When I was last asked to review a book, I chose instead to offer it up as a competition prize. Not so with the new illustrated edition of ‘Dear Friend and Gardener.‘ Here was a book I wanted all for myself. Mine, I tell you; it’s all mine.
between Beth Chatto and Christopher Lloyd.
Beth Chatto has spent 50 years building a garden on an inauspicious and challenging site in East Anglia. If you have a troublesome area in your garden you will want to consult one of Beth’s books: The Dry Garden, The Damp Garden and Beth Chatto’s Shade Garden. They’ve certainly been very useful to me.
Christopher Lloyd inherited Great Dixter and, up until his death in 2006, devoted 50 years evolving it into one of the best-loved gardens in England. Whilst I have yet to visit Beth’s gardens, I have been to Great Dixter several times. It is a great inspiration.
I hadn’t realised (until after I had finished reading the book) that the letters were written with an eye to being published. As I sat in the Priory greenhouse and supped my tea and scoffed my sandwiches, I did wonder at the sheer frequency and regularity of the letters and breadth of subjects covered. As well as gardening and horticulture of course, the letters range across food, opera and the arts, wildlife and well … just life. The publishers had initially wanted to concentrate on gardening matters only. But the two authors were insistent that the letters should reflect “a rounded picture of our lives (which) would of necessity include much that is non-horticultural.” Christopher and Beth were right and the book is all the richer for it. Though I couldn’t help but be slightly miffed; just a little disappointed that the book was ‘manufactured.’
I was quite often reminded of my lack of deep horticultural knowledge; they do cover a wide range of plants and use a flurry of latin names. (I almost cheered on the few occasions when I actually knew which plant they were talking about). If you have a laptop or tablet to hand, it can help to reference the plants they are discussing but it isn’t by any means necessary. The writing is inclusive and I found it fascinating to sit at the knees, as it were, of two such knowledgeable and gifted teachers.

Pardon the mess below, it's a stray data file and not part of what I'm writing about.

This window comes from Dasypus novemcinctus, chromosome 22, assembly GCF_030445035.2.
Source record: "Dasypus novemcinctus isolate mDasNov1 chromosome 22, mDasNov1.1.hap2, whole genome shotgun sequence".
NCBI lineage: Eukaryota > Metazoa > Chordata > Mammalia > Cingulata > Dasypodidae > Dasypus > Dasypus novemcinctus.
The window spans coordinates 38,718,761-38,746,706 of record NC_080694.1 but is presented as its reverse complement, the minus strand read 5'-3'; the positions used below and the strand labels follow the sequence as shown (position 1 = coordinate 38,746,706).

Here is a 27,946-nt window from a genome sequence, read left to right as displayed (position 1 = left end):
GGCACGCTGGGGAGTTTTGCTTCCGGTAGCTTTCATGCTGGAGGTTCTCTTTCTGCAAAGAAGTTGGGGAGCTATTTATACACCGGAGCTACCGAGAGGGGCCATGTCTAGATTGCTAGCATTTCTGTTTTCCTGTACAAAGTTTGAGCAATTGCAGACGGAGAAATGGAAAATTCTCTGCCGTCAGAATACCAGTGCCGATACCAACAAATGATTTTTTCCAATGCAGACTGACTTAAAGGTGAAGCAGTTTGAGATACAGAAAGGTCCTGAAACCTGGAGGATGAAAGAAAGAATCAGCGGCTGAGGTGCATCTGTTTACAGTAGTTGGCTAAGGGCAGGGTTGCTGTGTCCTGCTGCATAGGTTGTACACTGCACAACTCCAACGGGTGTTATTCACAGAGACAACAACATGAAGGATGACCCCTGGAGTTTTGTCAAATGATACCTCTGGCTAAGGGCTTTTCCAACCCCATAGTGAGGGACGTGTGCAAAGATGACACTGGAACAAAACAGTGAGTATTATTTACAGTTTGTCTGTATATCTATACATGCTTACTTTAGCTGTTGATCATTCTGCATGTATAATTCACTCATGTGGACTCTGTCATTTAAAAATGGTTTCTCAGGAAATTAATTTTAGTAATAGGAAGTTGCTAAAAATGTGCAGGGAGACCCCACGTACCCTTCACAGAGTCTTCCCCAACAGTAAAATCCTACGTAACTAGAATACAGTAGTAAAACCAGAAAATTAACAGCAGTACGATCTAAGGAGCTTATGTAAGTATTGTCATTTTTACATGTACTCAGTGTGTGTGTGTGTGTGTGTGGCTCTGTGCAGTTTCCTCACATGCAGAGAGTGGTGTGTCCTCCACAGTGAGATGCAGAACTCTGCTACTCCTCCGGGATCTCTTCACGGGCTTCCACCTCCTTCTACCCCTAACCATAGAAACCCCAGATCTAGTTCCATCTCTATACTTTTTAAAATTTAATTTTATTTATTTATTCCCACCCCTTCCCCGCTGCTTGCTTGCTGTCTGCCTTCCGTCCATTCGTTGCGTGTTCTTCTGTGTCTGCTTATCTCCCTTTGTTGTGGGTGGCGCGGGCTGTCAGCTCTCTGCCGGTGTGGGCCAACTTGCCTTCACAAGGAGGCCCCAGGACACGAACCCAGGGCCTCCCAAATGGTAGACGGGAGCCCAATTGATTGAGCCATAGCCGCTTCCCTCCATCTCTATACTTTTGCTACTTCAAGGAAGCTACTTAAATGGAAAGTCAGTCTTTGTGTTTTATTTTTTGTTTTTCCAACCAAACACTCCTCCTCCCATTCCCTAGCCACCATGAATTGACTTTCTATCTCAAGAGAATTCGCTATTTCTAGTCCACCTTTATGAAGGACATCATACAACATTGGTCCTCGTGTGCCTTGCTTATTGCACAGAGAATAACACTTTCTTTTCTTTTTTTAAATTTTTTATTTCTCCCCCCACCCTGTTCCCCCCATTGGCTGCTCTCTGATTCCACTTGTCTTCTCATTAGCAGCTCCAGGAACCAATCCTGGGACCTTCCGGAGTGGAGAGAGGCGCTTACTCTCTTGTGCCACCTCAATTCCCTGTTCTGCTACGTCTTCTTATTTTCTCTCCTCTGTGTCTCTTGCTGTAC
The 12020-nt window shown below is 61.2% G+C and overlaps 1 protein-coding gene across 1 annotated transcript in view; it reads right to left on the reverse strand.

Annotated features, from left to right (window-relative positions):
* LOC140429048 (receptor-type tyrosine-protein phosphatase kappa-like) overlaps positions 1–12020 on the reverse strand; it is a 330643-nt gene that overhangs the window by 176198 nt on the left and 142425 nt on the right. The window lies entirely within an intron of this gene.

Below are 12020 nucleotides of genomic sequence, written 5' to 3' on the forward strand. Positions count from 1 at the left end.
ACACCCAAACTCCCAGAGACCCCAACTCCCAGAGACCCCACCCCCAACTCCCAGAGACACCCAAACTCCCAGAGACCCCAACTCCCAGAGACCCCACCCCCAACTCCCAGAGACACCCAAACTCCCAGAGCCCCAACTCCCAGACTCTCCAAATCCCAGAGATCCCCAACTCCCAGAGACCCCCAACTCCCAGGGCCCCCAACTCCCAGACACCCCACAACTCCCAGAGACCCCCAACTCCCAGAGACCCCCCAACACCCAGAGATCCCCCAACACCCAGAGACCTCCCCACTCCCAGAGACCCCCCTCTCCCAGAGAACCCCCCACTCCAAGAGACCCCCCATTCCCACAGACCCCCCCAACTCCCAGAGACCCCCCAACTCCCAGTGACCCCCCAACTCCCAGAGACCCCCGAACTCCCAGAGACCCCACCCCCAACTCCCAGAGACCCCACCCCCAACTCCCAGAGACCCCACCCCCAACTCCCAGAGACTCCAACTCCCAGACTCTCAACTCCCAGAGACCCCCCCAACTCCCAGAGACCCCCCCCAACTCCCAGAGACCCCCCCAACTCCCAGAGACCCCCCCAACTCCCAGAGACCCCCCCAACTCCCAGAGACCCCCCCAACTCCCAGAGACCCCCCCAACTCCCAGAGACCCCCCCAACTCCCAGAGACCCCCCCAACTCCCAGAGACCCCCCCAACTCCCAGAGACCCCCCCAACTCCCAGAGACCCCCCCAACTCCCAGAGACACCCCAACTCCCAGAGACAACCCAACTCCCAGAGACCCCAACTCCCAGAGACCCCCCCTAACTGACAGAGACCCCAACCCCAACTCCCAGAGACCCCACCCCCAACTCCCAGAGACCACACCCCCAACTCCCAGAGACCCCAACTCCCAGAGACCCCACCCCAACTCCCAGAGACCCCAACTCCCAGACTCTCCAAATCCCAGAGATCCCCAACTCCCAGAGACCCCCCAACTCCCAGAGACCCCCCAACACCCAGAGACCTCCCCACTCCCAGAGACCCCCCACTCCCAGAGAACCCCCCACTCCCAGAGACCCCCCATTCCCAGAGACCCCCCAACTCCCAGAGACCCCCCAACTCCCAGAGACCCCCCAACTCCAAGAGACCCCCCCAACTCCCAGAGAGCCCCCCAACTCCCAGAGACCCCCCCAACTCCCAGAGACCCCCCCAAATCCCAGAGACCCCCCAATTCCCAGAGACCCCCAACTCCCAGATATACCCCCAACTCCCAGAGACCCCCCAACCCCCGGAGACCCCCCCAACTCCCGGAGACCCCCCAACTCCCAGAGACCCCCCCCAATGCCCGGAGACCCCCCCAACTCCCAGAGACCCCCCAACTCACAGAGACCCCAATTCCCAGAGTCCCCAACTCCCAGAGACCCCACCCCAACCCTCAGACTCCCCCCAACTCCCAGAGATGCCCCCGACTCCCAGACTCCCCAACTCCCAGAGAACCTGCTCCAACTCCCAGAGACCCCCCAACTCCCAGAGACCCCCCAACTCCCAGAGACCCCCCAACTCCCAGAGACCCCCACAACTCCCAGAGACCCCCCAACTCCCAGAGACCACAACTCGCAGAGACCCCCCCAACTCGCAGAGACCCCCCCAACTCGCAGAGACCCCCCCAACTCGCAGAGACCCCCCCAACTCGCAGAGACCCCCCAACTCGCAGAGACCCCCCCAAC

Christopher to Beth on carrots – “they are crazily cracked and full of slugs. Does that make them organic?”
Christopher again – “Incidentally, if someone is in Colchester, could you bring me a canister of that shampoo I like?”
Beth on horticultural students – “… who all too rarely exhibit a real hunger for the subject. … They all seem to be studying landscape design; yet when I ask a few elementary questions I find they are astonishingly ignorant about plants.”
Christopher – “Now the light is going; I’ll pop out and see how Fergus is getting along.” (I really wanted to pop out myself to see what Fergus was up to).
I was also able to share experiences … and nod sagely. For example, for several years there have been no mallard ducklings at the Priory. Christopher – “Often by the end of the first week all the ducklings have vanished. How? Probably the heron picks off an early morning straggler, but I think the moorhens are responsible.” Quite possibly Christopher, quite possibly but personally I suspect mink. Damn them.
There is plenty to enjoy and learn in ‘Dear Friend and Gardener’ – whether you just dip into it, read it month by appropriate month or, as I did, devour it in one gulp. I have managed (just) to find enough space on my bookshelf for yet another gardening book. You might want to too.
To order a copy of Dear Friend and Gardener for £16 including p&p* (RRP £20), telephone 01903 828503 or email firstname.lastname@example.org, and quote the offer code APG16.